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AS9100D and the Organisational Knowledge Clause

AS9100 REV D Standard Clause 7.1.6 – Organisational Knowledge can be a bit of a challenge for some to get their heads around. Organisations can have differing views internally about what organisational knowledge is, add in the external auditor's 3rd viewpoint and you can have some very interesting discussions about it. Getting clear about clear what organisational knowledge is, for you and your organisation then, is important, you need to be 100% aligned and be able to explain it.

What is Organisational Knowledge

Think about Organisational knowledge as the Intellectual property within your organisation, the collective experience of your teams who have the knowledge of how you do things. It includes all the lessons learned, the tricks of the trade of how your organisation delivers its services or products. It's built up with years of experience, training and through the hiring of your staff. The worst part about organisational knowledge is that most of the time, it's actually not getting written down, and that's a problem.

The Requirements of AS9100 rev D 

The AS9100 REV D standard says that the organisation needs to review the organisational knowledge it believes is required to deliver its products or services and assess this requirement against what is available to them. The standard requires organisations to assess the gap between what they believe they need and what they believe that already have. i.e. go find the stuff that isn't written down! As part of this they should do a few things:

  • Understand how they will maintain this knowledge over time, both in terms of the state of the art but also as people come and go from an organisation how to you stop them leaving with that knowledge that only they have.
  • What training is required and how long will that training take? (i.e. how long is the knowledge Leadtime)
  • What documentation options do you have to lock in that knowledge?
  • Have the required training & development plans within the organisation been created for each role or process and at they written down.
  • Do you have documented records of the training that each person has had? Keep in mid that it may be adhoc training as well that they may have gained when they attended conferences or when vendors came in to take them through their latest devices or processes.
  • Think about where the organisation is going in the future and have a regular review of what knowledge will be required in the future and some plans on how to acquire this knowledge and in what timeframe.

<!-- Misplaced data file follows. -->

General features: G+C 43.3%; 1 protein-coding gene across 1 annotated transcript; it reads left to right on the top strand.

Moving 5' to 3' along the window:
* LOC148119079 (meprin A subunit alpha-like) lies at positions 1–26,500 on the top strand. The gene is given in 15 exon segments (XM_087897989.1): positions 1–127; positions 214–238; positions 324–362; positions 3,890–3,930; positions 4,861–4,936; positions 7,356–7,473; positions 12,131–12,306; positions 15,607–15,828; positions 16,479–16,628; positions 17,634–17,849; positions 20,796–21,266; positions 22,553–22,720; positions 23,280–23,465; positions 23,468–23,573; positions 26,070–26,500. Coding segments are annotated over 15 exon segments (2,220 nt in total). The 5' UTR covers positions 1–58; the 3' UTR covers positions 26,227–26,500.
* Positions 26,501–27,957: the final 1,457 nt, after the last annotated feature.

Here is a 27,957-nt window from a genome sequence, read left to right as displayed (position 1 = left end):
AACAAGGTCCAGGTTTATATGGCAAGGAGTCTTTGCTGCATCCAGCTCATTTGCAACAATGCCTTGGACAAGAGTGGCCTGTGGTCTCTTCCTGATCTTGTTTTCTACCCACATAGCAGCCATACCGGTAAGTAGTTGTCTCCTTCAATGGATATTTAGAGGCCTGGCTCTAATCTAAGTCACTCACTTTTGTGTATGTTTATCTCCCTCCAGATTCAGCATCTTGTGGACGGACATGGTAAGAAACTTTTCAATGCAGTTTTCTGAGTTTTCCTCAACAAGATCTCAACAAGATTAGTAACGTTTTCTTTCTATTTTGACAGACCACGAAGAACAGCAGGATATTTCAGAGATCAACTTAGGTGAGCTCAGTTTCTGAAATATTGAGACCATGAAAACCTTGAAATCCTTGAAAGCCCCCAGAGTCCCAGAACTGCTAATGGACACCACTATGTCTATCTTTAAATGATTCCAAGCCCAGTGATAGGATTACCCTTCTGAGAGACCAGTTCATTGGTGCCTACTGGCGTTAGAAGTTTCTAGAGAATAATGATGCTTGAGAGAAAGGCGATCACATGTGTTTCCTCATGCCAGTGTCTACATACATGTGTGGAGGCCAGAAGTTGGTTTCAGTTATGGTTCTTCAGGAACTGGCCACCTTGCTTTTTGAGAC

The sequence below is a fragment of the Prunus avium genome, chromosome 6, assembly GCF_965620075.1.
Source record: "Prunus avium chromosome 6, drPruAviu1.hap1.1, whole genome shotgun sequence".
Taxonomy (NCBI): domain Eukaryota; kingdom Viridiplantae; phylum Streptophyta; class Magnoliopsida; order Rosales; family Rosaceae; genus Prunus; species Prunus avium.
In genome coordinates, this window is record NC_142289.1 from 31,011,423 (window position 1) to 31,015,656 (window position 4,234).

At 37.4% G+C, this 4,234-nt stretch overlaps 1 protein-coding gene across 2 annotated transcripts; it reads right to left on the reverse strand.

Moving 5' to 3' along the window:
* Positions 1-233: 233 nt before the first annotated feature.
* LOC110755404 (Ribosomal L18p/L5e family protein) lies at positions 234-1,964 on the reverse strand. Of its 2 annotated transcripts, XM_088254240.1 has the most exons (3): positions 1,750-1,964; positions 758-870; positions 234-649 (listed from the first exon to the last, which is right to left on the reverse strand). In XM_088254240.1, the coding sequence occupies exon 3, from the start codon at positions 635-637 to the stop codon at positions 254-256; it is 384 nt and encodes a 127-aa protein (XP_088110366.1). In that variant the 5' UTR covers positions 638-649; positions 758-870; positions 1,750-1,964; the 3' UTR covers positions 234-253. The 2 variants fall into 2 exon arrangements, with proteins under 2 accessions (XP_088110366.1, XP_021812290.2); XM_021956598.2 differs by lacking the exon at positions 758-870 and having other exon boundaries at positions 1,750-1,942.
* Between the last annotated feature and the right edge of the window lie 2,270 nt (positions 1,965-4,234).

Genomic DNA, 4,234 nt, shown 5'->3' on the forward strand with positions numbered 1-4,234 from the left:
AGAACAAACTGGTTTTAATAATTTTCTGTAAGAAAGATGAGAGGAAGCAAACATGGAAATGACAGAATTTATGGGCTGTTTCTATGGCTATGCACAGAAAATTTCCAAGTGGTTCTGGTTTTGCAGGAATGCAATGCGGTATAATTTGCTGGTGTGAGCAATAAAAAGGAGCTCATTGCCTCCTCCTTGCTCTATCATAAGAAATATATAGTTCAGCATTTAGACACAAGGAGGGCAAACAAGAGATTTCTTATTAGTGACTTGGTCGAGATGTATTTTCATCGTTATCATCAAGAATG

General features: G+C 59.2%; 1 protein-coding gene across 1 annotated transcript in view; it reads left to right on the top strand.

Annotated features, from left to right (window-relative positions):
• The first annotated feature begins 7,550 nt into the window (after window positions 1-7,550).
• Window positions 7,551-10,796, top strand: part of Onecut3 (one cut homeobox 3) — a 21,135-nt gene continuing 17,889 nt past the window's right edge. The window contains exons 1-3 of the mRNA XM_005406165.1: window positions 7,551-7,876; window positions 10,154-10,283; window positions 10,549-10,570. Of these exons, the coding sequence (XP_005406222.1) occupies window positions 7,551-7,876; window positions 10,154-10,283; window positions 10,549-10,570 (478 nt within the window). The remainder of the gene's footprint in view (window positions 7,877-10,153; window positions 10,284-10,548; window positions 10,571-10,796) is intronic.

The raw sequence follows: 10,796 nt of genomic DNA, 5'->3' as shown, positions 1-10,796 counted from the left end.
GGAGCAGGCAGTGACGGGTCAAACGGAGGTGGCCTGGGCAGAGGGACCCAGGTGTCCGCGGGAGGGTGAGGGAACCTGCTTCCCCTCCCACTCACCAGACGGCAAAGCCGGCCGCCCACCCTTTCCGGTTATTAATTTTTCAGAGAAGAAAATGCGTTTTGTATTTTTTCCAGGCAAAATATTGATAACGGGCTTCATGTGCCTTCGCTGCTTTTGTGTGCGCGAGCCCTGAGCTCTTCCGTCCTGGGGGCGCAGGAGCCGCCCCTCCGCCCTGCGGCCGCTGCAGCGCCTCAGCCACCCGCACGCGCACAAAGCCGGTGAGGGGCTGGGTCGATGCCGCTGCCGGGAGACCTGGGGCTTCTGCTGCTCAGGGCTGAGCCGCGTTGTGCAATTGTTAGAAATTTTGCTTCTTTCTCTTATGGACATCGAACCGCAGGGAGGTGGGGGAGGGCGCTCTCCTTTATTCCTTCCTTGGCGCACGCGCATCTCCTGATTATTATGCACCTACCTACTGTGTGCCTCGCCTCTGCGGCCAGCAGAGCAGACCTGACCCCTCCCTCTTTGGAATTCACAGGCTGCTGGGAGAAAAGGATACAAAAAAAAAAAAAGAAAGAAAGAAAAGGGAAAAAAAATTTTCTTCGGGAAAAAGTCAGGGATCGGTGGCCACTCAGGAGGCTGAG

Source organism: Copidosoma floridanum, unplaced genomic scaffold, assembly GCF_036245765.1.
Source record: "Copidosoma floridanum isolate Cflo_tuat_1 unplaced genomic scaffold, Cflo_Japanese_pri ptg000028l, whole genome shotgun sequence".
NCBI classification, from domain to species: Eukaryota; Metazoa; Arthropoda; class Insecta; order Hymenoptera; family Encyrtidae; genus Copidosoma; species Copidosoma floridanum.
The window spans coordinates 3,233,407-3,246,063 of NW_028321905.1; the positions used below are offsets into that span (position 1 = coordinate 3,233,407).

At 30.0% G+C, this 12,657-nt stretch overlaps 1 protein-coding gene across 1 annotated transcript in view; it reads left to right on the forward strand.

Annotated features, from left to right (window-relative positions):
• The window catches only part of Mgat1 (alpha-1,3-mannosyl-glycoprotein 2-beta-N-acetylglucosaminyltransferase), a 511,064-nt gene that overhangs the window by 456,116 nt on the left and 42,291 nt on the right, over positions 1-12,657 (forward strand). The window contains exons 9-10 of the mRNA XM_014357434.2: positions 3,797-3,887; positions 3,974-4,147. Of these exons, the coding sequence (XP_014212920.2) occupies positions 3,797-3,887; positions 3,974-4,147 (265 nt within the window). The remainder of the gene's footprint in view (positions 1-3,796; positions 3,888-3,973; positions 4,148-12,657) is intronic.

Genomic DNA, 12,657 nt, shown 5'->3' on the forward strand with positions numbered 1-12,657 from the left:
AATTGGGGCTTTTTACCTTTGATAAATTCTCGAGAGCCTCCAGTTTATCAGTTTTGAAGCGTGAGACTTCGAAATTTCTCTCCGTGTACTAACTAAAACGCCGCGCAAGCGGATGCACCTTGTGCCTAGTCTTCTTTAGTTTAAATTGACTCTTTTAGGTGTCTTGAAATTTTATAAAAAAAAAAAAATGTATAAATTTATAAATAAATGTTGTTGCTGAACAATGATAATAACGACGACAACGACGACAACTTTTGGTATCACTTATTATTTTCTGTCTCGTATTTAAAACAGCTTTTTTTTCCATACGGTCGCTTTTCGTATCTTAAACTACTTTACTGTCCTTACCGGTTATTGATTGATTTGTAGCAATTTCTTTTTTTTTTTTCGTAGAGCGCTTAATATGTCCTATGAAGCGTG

The Knowledge Source

There are 2 important footnotes to clause 7.1.6 of the AS9100 rev D standard which is around where the knowledge source is. Like every professional and every student learns, you don't have to know everything, you just need to know how to find the information you need. It's the same here, the organisation itself doesn't have to have all the knowledge itself internally. For example, I spent many years working in the electronics industry, invariably manufacturing issues cropped up that needed us to dig into the macrostructure of the metals that we used. It would be uneconomical and unreasonable to expect our organisation to have an on-site metrology lab or meteorology expect so we bought that in as required. Similarly you may need to do environmental impact analysis work for your products, again you may not have that knowledge in house so buying it in make sense where do you get it from and how do you manage that?

You should, then, consider your organisational knowledge to be the same irrespective of it being internal or external to your organisation. You may just list it under two separate classifications for example

  • Internal- Experience over time, training, documents (and undocumented) knowledge results of improvements and so on
  • External – Standards, conferences, external experts, customers, academia

Summary

The Organisational Knowledge requirement of clause 7.1.6 in AS9100 REV D means that organisations need to understand what knowledge is required to produce and support their products and services now and in the future. They need to have a plan on how to maintain it over time and know where they will be able to get external knowledge as required. Organisational systems such as process documentation, training records and training plans will help, but before all of that, an agreement within the organisation about what the knowledge actually is really is essential.

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